I realised none of what had happened was my fault and that it wasn’t anything I was lacking that had caused him to act the way he had, but it was entirely his own flaws that were to blame.

That realisation didn’t stop the effects my body still felt. Even now, at 21 I massively panic at the slightest hint of confrontation, and it can have serious impacts on my relationships and friendships.

Very rarely do I tell a person that they have upset me, because to me, I’d rather suffer through things than have someone potentially angry or upset at me, which has meant that I’ve allowed people to consistently treat me in unacceptable ways.  

Through the years of working on myself, I have become better at this, and don’t allow myself to be treated in a way I do not deserve, and I cut off a lot of people who had taken advantage of my struggles to defend myself.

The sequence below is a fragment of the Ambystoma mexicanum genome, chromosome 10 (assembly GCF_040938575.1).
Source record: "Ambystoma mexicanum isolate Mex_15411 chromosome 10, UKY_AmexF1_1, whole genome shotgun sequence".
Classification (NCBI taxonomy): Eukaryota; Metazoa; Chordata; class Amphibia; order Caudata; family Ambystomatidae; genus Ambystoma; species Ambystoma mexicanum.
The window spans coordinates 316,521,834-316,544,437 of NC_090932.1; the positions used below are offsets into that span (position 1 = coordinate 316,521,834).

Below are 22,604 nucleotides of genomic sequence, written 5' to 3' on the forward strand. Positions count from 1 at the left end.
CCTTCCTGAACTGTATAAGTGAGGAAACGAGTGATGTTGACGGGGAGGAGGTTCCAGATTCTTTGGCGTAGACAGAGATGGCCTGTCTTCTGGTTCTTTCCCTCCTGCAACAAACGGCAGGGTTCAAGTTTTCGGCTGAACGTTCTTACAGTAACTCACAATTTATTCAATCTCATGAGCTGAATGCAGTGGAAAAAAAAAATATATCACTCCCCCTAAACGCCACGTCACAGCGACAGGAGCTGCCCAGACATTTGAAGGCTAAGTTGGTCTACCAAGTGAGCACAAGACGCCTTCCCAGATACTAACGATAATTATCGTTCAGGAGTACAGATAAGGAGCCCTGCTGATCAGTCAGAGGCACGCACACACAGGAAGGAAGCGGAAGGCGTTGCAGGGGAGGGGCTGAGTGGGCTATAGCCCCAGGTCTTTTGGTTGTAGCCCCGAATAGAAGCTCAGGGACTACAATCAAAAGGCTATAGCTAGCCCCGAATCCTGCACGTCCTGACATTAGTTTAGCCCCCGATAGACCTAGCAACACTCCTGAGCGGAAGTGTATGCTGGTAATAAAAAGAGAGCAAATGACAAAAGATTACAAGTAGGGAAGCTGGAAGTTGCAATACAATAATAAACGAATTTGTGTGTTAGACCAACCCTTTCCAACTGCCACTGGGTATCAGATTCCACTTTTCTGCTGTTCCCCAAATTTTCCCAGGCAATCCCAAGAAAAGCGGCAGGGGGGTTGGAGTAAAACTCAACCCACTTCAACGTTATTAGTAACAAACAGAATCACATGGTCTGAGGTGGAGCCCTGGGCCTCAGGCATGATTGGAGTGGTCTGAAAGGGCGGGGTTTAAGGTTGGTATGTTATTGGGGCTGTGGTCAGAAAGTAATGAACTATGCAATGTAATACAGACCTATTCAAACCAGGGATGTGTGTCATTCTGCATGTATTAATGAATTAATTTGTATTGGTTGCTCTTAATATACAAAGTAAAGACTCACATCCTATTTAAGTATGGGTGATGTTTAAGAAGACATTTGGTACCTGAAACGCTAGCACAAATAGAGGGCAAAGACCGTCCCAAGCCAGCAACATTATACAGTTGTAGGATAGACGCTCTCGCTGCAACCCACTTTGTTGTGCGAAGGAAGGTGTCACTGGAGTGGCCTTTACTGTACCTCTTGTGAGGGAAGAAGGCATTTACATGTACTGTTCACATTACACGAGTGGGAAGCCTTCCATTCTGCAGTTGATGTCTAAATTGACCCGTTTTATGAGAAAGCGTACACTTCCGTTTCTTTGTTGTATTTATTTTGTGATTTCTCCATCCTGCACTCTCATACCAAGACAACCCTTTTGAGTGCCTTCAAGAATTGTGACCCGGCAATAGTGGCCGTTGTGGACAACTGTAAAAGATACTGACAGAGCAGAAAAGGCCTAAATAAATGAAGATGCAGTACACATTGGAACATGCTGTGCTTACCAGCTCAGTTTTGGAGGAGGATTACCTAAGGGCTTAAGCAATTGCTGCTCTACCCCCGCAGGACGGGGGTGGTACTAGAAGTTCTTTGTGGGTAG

I also know now, that I’m worth something, that I’m a good person. I know I’ll always have downs and I’ll likely always have panic attacks and feel angry but my life now is good, I have an amazing set of family and friends and a long-term boyfriend who treats me right and supports me through everything.

Me now, 21 years old

It took a lot of work to get where I am, and it’s not finished yet, but I got where I am today despite everything I have been through, and I now use that as strength to keep pushing through.

I’ll never know what made him the way he was, and that’s something I’ll have to come to terms with, but I’m no longer asking myself what I did to cause it, but why he chose to do what he did.

And it was a choice, we all have things in our lives that affect us in ways we can’t control, but when it comes down to it, we choose the things we do. He knew it was wrong, and he chose to do it time and time again.

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20 May 2024 7:25 pm

oh Jess that is such a shame, what a life of trauma for you all, i do hope you continue to beat this and live a full and happy life xxx